Media Release

09/03/2015
The artful parasite
Two local artists are collaborating with the Australian Society for Parasitology on a unique project exploring the theme of parasites and health and will be working on the project tomorrow (Tuesday 10 March).

Two local artists are collaborating with the Australian Society for Parasitology on a unique project exploring the theme of parasites and health and will be working on the project tomorrow (Tuesday 10 March).

Supported by an Inspiring Australia grant, Bernard Lee Singleton will create a painting and Tai Inoue will create a piece of digital art to accompany the painting.

This work will be the final part of a larger, national Inspiring Australia grant of $30,000, awarded to the Australian Society for Parasitology to host free public events exploring the world of parasites.

The artists have been at work today (Monday 9 March) and will be working at Tanks Arts Centre on Tuesday 10th March, creating their artwork.

Professor Nick Smith, from the Australian Society for Parasitology and a researcher at James Cook University in Cairns, said the aim of the project was to raise awareness of the impact of parasite-related illness on Aboriginal and Torres Strait Islander communities.

“Communities have a much better chance of managing these conditions if people understand the lifecycle of the parasites involved,” Professor Smith said.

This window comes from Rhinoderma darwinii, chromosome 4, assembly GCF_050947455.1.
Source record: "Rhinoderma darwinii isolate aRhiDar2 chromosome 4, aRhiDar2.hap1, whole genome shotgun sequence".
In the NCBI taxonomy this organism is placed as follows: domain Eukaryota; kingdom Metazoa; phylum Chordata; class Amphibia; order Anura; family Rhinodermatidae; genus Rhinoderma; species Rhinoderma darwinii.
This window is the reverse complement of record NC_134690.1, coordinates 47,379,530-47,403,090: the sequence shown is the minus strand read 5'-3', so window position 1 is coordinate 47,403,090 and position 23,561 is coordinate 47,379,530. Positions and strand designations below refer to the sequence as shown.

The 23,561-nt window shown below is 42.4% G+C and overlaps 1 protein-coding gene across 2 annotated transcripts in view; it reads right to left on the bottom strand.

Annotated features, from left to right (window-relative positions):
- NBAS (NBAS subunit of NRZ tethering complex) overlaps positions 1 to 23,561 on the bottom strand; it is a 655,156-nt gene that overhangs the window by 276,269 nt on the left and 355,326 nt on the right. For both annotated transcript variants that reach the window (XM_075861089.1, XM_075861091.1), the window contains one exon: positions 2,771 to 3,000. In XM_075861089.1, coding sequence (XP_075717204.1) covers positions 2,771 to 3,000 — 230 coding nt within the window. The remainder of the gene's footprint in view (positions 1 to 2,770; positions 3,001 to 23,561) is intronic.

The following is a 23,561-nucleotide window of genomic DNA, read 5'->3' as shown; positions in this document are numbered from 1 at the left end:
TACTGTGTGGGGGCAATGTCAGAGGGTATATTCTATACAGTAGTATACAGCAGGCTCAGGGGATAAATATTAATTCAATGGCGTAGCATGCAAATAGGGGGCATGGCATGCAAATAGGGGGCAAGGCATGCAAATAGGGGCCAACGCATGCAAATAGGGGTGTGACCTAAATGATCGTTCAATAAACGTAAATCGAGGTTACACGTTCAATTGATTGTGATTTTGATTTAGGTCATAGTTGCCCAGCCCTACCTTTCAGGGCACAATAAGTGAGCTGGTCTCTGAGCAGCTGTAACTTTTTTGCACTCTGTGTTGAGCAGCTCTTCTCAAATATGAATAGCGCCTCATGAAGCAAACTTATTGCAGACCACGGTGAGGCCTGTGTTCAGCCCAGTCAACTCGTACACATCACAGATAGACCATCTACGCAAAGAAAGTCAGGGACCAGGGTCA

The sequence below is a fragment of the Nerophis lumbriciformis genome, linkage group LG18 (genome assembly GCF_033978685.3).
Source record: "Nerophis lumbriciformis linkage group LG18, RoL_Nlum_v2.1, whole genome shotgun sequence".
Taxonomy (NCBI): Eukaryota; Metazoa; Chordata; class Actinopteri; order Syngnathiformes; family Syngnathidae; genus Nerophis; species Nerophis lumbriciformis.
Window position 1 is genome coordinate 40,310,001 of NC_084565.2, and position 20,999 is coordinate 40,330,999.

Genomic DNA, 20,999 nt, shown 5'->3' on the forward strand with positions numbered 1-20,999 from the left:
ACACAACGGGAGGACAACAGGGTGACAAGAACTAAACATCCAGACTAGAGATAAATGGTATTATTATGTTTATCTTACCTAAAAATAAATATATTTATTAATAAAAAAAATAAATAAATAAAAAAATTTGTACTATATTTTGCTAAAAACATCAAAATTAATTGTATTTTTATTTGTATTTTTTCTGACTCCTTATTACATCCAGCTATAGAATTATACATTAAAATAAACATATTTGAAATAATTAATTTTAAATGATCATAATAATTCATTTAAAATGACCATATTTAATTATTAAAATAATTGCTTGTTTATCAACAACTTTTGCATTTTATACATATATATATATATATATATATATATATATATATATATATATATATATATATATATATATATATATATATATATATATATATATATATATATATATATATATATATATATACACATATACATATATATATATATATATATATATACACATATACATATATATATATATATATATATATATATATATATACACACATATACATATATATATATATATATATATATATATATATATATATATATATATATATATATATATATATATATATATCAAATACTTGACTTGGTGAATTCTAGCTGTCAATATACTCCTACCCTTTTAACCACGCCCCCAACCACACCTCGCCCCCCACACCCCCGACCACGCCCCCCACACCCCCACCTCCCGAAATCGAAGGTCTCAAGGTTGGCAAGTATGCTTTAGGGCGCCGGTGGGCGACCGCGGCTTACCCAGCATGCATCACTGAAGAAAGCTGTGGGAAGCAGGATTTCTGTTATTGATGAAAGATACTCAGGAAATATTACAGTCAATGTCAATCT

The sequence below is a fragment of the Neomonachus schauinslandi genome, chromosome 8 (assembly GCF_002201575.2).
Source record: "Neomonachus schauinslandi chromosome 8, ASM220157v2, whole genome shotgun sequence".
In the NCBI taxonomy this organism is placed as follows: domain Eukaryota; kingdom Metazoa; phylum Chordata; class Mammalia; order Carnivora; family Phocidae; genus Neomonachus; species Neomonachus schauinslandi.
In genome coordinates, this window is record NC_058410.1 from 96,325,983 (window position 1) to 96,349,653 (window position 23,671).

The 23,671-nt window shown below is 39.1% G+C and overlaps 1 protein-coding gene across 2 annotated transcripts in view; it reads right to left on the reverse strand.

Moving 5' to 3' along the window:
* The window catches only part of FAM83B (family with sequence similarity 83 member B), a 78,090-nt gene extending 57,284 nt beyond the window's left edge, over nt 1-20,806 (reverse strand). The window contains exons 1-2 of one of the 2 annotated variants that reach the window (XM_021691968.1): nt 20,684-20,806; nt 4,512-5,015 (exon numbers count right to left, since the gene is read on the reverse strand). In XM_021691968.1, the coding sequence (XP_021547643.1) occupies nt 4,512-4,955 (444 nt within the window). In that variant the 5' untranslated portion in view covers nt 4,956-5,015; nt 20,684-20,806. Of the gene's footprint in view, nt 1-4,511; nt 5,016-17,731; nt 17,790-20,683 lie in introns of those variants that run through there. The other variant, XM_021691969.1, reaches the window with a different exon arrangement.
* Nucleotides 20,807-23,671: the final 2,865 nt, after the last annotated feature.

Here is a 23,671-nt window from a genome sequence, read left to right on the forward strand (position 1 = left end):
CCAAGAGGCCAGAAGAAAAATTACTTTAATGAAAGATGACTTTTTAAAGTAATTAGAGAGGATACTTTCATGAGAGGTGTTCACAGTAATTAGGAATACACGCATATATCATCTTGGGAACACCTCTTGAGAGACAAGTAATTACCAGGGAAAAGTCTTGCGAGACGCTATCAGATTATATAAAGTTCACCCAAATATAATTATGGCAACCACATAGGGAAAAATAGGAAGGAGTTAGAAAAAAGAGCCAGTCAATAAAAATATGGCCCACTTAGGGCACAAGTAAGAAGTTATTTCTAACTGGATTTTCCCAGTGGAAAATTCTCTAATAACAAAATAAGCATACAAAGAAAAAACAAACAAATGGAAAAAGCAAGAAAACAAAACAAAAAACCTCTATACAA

“We’ve discussed our understanding of the parasites with Bernard and Tai, and we’re excited to see how they, as artists, will choose to represent that.”

The work will be part of James Cook University’s National Science Week activities in August, and will also feature at the Cairns Children’s Festival in May – both at the Tanks Arts Centre.

Bernard Lee Singleton is an artist born in Cairns and raised in the small Aboriginal community of Coen, Cape York. Bernard’s mother is a Djabuguy woman born in Mona Mona mission and his father is an Umpila (east coast Cape York)/Yirrkandji man from Yarrabah mission.

Tai Inoue is a local artist from Kuranda who records and captures sounds for use in film, interviews and music projects. He employs art as a way to understand the world of science, using imagination to explore scientific ideas beyond the limits of traditional scientific methodology.

Issued: March 9, 2015

Media enquiries: Linden Woodward, 07 4232 1007, linden.woodward@jcu.edu.au